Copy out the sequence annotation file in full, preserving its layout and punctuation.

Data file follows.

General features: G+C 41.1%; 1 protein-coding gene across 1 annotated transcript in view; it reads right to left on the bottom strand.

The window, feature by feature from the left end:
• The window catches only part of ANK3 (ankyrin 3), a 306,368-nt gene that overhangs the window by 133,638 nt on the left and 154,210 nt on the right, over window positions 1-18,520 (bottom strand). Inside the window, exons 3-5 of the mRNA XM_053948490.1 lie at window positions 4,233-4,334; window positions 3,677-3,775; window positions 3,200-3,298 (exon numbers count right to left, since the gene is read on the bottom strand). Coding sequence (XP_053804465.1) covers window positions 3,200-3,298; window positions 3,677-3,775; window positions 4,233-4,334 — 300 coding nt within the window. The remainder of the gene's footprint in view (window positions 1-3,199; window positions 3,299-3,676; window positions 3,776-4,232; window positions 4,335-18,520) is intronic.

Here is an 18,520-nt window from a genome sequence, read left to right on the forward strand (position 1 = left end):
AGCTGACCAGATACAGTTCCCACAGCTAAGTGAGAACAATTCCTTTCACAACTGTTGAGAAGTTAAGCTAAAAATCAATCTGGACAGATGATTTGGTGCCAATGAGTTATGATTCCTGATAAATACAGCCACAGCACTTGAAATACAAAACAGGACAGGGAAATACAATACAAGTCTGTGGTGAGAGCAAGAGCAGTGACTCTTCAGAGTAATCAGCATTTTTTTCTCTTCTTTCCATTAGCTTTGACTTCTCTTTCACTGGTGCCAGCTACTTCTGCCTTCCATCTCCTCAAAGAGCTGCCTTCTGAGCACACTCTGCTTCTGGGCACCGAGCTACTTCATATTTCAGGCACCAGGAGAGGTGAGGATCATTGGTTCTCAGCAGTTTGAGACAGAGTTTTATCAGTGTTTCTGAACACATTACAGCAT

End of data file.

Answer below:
General features: G+C 41.1%; 1 protein-coding gene across 1 annotated transcript in view; it reads right to left on the bottom strand.

The window, feature by feature from the left end:
• The window catches only part of ANK3 (ankyrin 3), a 306,368-nt gene that overhangs the window by 133,638 nt on the left and 154,210 nt on the right, over window positions 1-18,520 (bottom strand). Inside the window, exons 3-5 of the mRNA XM_053948490.1 lie at window positions 4,233-4,334; window positions 3,677-3,775; window positions 3,200-3,298 (exon numbers count right to left, since the gene is read on the bottom strand). Coding sequence (XP_053804465.1) covers window positions 3,200-3,298; window positions 3,677-3,775; window positions 4,233-4,334 — 300 coding nt within the window. The remainder of the gene's footprint in view (window positions 1-3,199; window positions 3,299-3,676; window positions 3,776-4,232; window positions 4,335-18,520) is intronic.

Here is an 18,520-nt window from a genome sequence, read left to right on the forward strand (position 1 = left end):
AGCTGACCAGATACAGTTCCCACAGCTAAGTGAGAACAATTCCTTTCACAACTGTTGAGAAGTTAAGCTAAAAATCAATCTGGACAGATGATTTGGTGCCAATGAGTTATGATTCCTGATAAATACAGCCACAGCACTTGAAATACAAAACAGGACAGGGAAATACAATACAAGTCTGTGGTGAGAGCAAGAGCAGTGACTCTTCAGAGTAATCAGCATTTTTTTCTCTTCTTTCCATTAGCTTTGACTTCTCTTTCACTGGTGCCAGCTACTTCTGCCTTCCATCTCCTCAAAGAGCTGCCTTCTGAGCACACTCTGCTTCTGGGCACCGAGCTACTTCATATTTCAGGCACCAGGAGAGGTGAGGATCATTGGTTCTCAGCAGTTTGAGACAGAGTTTTATCAGTGTTTCTGAACACATTACAGCAT